If the tool continues to develop, it could become incredibly useful for public relations and corporate types who are looking to measure long-term success of branding and media coverage, or for fans of products and companies who would like to align events with anticipated response. In fact, PR teams, if the service is tuned for accuracy, could be measured in graph form, rather than through the old-fashioned clips or more manual reporting.
For the largest companies, like Microsoft or General Electric, the spikes in day to day, week by week, media coverage is less dramatic than that for specific keywords or lesser-known brands. But even for strong brands, like Apple, you can see spikes in activity around Macworld San Francisco in January, and the recently-completed WorldWide Developers' Conference (WWDC). (See the below examples for Apple and Zune.)
The Topix news search covers more than technology companies, of course. You can even see a buildup around senatorial candidate Ned Lamont, with a dramatic spike this week, leading up to and just following his defeat of Joe Leiberman in the Connecticut Democrat party primary. (Also above)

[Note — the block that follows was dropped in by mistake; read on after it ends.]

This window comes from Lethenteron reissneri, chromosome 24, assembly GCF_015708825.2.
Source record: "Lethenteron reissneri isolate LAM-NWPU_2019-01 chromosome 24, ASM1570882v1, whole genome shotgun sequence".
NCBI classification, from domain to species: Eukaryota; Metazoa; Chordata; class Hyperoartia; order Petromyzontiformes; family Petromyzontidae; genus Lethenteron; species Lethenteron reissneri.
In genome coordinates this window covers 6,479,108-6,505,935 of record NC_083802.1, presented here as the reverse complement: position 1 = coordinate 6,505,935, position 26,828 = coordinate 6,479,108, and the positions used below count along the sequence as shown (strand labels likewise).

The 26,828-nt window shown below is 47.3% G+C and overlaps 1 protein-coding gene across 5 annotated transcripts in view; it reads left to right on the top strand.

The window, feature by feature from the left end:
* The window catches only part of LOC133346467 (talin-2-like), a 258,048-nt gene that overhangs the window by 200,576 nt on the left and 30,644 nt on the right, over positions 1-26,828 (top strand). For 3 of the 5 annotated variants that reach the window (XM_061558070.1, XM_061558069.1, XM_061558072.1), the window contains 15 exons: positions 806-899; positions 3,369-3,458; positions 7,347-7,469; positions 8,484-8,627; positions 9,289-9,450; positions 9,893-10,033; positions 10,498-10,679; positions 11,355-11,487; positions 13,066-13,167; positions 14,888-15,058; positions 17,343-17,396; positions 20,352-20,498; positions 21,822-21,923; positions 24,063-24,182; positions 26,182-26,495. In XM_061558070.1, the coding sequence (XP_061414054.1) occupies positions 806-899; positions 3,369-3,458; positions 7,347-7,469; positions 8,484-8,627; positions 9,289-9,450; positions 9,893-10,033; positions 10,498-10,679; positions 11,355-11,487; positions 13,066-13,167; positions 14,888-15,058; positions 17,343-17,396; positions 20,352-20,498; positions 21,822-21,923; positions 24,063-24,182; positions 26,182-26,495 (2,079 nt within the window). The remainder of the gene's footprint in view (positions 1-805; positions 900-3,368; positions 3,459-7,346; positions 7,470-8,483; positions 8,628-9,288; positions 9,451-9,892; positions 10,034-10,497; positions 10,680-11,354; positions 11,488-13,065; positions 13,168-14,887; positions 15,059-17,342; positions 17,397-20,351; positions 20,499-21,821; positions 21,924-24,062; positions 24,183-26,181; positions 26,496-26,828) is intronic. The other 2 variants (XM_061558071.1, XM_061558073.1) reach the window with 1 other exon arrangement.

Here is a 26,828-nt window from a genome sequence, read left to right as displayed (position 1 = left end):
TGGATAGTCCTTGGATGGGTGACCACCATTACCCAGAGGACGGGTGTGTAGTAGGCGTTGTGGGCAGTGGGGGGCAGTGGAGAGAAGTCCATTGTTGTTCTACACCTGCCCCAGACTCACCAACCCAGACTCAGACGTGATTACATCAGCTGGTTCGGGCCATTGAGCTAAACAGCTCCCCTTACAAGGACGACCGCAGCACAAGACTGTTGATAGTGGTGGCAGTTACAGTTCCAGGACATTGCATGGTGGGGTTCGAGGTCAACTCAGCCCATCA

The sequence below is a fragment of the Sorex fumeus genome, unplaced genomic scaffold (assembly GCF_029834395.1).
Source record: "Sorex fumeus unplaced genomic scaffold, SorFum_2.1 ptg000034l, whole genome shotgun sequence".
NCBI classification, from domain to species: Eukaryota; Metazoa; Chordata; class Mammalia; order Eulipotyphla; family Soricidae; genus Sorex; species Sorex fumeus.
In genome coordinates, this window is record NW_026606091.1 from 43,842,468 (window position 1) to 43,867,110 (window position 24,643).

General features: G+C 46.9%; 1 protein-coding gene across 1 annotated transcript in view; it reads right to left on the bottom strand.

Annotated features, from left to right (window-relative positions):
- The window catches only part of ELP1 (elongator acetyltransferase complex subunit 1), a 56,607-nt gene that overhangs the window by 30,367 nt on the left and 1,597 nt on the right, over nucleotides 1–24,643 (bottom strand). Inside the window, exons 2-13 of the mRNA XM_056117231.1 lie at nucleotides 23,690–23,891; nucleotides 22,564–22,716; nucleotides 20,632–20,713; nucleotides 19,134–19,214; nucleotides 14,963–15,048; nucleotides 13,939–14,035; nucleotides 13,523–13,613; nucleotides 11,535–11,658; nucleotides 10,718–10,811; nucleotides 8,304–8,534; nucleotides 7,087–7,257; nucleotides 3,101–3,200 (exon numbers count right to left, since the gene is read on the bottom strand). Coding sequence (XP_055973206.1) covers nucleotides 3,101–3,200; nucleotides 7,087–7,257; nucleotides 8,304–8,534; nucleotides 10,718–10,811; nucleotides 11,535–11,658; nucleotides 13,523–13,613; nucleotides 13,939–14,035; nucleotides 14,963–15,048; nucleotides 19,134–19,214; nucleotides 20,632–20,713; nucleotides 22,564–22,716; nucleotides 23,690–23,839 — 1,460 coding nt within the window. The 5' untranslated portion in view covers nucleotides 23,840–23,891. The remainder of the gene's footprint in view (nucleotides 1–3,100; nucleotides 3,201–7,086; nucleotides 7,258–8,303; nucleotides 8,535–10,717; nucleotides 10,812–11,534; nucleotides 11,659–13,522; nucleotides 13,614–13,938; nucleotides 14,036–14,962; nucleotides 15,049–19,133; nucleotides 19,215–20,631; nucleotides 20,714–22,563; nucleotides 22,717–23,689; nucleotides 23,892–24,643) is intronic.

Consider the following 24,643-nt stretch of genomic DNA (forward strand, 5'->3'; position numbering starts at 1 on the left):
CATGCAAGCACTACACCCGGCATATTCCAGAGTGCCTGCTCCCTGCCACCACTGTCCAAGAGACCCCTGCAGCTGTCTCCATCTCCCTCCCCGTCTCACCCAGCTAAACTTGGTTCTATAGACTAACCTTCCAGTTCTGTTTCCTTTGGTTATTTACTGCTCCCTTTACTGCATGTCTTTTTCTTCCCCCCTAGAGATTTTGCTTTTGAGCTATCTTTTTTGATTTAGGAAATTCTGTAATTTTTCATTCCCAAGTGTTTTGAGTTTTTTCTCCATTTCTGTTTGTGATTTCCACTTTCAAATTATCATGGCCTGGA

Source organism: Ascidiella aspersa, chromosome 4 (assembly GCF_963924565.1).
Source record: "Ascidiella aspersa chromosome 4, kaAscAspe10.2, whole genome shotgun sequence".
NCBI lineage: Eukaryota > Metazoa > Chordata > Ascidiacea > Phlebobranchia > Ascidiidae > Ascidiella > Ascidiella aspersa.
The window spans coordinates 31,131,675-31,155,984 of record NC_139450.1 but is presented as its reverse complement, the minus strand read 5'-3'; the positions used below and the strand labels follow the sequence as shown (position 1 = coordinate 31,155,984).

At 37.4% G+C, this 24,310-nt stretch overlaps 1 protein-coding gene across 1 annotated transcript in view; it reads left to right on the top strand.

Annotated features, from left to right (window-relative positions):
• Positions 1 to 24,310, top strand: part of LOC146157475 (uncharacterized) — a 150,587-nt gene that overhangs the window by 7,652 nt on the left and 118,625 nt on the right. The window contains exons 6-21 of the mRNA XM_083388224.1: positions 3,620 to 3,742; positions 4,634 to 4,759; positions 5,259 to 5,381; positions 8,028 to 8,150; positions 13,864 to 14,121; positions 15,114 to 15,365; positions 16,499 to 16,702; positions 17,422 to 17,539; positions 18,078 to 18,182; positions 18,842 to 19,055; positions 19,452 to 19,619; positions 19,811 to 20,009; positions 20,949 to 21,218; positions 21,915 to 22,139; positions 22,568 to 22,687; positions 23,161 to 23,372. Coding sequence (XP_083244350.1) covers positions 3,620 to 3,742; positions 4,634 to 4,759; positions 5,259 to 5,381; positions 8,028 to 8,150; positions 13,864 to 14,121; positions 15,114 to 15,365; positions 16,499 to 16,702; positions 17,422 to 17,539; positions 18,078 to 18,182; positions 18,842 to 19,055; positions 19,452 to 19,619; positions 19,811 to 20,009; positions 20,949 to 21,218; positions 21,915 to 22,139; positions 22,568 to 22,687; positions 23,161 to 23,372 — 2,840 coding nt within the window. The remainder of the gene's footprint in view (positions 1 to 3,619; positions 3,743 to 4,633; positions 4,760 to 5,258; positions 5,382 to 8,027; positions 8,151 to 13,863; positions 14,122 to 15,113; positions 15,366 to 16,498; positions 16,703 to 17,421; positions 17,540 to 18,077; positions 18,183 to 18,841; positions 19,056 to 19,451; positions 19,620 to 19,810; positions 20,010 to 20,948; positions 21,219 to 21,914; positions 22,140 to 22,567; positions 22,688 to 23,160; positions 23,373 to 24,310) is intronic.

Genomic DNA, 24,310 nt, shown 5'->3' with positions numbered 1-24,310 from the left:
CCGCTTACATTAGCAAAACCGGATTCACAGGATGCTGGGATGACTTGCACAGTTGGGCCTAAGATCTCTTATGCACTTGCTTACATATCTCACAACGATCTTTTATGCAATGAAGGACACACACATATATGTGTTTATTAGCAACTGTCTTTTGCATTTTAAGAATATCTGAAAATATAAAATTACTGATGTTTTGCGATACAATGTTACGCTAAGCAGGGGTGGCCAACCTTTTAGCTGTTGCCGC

The tool is very interesting, and if you have topics (Topix!) you would like to track, be sure to bookmark the resulting page. But the news search function isn't ideal. While it does differentiate between blogs and more standard press, it doesn't quantify results or designate between a mention and a feature story. Maybe in later iterations, if there is sufficient interest, we can see that develop.
Listening to ''Love Shines Through'', by Marcella Woods (Play Count: 8)